What's the secret of Formula E race cars -- in Brooklyn?

If someone stopped you on the streets of New York City and offered you a chance to see some "Formula E," would you call the cops? The Centers for Disease Control?

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Story by Richard RothCNNand video by Julian Cummings
Lawrence Crook III (CNN)

If someone stopped you on the streets of New York City and offered you a chance to see some "Formula E," would you call the cops? The Centers for Disease Control?

I confess that I wasn't that familiar with "Formula E," but I found it in Brooklyn, of all places. And there is no need to call a mad scientist: The E is for electric. Formula E is a relatively new form of auto racing with saving the planet a driving force in the setup.

A native of New York City, I had never been to Red Hook, an industrial section of Brooklyn.

It was in this "gentrifying" waterfront part of town that the organizers of Formula E held the first Formula E race in New York City. Organizers said it was a big dream -- or the final frontier? -- to hold a race in New York City.

I would have liked the 20 race cars to "vroom-vroom" through some of the trendier parts of Brooklyn, but organizers played it safe setting up a track on property which also serves as a cruise ship terminal.

The world's fully-electric racing series

My goal? To learn the secret formula of "Formula E" -- and to see whether anyone would let me drive his environmentally friendly car. The fact that I still don't have a driver's license was an additional pesky hurdle --if it came up.

You don't have to be in New York to catch a Formula E race. The world's first fully-electric racing series has competed from the streets of Buenos Aires to Berlin. Drivers race literally in the streets of Monaco and Hong Kong but, for safety and practicality, Formula E competed here in a closed off section of bespoke track.

The 1.21-mile New York race had 10 turns and, incredibly, no bike lanes, which seem to have sprouted up on every road in the city.

At the heart of the Formula E race is the battery. There are no carbon emissions. Drivers have to switch cars during the race for the necessary electric/battery power to complete the championship contests.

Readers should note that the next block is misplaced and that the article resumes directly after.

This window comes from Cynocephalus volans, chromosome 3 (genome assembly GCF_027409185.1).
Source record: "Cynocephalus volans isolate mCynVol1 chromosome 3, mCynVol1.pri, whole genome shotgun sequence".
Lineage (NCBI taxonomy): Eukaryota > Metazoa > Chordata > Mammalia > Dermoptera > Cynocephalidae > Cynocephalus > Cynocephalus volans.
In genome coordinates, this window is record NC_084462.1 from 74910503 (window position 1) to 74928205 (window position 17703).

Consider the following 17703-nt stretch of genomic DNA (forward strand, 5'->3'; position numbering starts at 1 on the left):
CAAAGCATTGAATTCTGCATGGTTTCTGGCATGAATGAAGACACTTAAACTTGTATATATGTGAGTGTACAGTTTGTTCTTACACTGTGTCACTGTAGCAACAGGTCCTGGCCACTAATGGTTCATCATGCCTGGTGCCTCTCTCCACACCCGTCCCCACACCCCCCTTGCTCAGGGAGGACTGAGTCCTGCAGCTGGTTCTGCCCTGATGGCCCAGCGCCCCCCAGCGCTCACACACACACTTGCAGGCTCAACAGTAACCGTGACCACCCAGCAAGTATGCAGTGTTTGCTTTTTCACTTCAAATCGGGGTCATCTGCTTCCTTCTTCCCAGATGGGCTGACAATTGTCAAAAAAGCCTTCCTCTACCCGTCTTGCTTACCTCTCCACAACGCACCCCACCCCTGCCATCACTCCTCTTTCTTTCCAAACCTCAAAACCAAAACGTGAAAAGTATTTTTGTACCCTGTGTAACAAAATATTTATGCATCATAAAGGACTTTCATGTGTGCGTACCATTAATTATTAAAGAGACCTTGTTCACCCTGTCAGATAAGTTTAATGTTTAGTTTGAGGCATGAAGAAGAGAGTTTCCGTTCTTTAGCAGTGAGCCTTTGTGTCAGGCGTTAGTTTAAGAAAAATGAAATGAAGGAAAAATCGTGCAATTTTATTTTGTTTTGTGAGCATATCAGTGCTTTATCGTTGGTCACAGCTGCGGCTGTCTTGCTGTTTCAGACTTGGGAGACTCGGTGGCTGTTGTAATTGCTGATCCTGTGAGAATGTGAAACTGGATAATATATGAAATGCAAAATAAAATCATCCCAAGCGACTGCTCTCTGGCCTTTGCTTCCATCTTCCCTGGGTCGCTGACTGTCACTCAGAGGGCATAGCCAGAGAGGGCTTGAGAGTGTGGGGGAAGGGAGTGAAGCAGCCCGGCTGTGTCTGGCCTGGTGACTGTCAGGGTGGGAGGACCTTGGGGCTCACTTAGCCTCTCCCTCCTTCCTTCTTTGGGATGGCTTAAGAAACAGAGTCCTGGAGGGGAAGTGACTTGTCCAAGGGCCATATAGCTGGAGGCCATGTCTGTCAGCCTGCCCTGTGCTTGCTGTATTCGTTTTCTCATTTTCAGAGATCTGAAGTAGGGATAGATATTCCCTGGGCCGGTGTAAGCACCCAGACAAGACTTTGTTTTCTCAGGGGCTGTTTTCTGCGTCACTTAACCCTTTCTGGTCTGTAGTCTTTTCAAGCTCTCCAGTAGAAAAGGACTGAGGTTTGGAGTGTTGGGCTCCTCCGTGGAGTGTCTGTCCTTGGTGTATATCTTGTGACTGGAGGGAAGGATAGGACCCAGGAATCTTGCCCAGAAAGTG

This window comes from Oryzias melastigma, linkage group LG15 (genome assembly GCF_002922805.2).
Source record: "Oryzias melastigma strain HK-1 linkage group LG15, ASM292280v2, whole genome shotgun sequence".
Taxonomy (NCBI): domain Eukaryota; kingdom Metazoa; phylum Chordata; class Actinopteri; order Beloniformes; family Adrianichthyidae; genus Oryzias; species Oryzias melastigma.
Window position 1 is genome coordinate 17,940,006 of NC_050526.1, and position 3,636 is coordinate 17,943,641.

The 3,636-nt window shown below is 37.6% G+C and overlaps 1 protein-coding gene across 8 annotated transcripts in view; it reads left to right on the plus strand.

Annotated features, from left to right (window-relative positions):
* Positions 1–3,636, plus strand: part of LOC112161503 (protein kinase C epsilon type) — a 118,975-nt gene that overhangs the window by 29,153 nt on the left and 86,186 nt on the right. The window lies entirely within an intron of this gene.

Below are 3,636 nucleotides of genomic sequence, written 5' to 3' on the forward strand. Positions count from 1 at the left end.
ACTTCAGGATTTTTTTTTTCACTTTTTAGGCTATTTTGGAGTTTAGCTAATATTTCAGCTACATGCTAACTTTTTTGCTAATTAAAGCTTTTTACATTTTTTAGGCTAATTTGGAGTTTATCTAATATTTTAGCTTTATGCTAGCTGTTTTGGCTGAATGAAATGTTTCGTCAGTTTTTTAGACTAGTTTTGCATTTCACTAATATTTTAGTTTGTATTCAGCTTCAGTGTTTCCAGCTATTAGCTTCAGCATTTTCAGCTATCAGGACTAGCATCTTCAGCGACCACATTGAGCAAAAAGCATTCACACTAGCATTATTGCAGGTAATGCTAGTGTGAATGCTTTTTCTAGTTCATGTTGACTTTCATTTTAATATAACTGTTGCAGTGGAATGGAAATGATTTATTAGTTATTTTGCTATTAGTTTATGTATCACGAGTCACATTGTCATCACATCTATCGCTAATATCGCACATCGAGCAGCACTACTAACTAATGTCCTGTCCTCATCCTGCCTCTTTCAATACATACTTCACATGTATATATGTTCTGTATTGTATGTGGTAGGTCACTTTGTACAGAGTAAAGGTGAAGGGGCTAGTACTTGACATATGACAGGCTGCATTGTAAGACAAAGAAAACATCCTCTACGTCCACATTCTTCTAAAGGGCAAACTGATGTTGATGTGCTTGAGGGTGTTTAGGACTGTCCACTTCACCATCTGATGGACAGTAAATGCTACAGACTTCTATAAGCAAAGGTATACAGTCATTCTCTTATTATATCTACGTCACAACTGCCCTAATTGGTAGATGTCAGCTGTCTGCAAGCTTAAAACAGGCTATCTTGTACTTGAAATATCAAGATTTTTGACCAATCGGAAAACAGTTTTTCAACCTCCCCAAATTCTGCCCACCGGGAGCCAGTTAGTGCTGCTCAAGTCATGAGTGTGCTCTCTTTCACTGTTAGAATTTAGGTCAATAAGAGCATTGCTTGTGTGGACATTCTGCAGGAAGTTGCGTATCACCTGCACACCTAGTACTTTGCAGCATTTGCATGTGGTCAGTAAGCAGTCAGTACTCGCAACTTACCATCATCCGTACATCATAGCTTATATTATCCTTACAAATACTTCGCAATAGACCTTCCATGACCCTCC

Exploring the New York City waterfront

Arriving via package delivery company

In the days before the big race, I got to hang out in "pit row" where drivers and support crews gather in separate tents. The arrival of the cars themselves was probably the most amazing visual.

They arrive in separate parts packed into boxes shipped by DHL. You feel satisfied when your online-ordered teapot arrives at your door? Here, millionaire owners must be pleased when the components of their vehicles are unpacked.

I am glad I wasn't asked to help assemble a vehicle since technology is not, er, my speed.

"This is the future of racing, no exhaust, new technology and the cars people will be driving in 10 to 20 years," Formula E CEO Alejandro Agag told me.

The sound of steel hummingbirds

Before the race, I was told the cars run silent. Not exactly.

You can start a good conversation describing what electric cars sound like as they zoom by on the track. It's a hair dryer past your face. Someone described it as "steel hummingbirds," a whirring noise quickly grabbing the Brooklyn surface at 140 miles per hour followed by 19 other rushing competitors.

In the pits, you also hear international accents of the traveling crews supporting the electric vehicles owned by big car companies from Mercedes Benz, Renault, Audi and Virgin among many others. Auto racing legendary families like Penske and Andretti are also on pit row.

Brooklyn residents were pleased to host the race.

"I don't know what Formula E is, but I am going to the race," Octavia Robinson told me. Brooklyn is getting more popular so "everybody wants to be here."

New York's home of freaks and weirdos

Getting into the driver's seat

Not one driver would let me sit in his car and drive. I was rebuffed consistently. Many drivers asked for cash. It was hard to tell if they were joking, although there were smiles.

They also rebuffed my attempts to sell them pieces of the Brooklyn Bridge. (If you are under 50 years old, ask an older relative or friend about that business offer.) Didn't these elite visitors know they were supposed to be nice to their hosts?

Finally, Formula E organizers stepped in and wisely allowed me to be hoisted into a seat of an electric racer I had no business being in. I could control the steering wheel, but with no electric power. Instead of juice, all I got was a big push from three car crewmen.

It's a very tight fit. After slapping the helmet on, I started to feel claustrophobic. (That's saying something coming from someone who rides a sardine-packed New York City subway train.)

Staying focused at high speeds

I can't even imagine staying focused at that speed, but the drivers said they wouldn't get distracted during the race despite the stunning summer views of the Statue of Liberty and the downtown Manhattan skyline.

While the debut race in Brooklyn did receive some local media attention, I think organizers should try to broaden the appeal to spectators who live in the city and might want to come to Brooklyn for something new.

However, as the New York dating scene often reveals, going out of your geographic zone in the city can be a pain in the neck. But saving the planet from climate change and watching big time auto racing on a hot summer day might lure newcomers in the future.

Oh, and as I was leaving the track, I failed to recognize a very casually dressed race goer strolling right past me. That would be Formula E investor and climate change advocate Mr. Leonardo DiCaprio. Got your battery running now?

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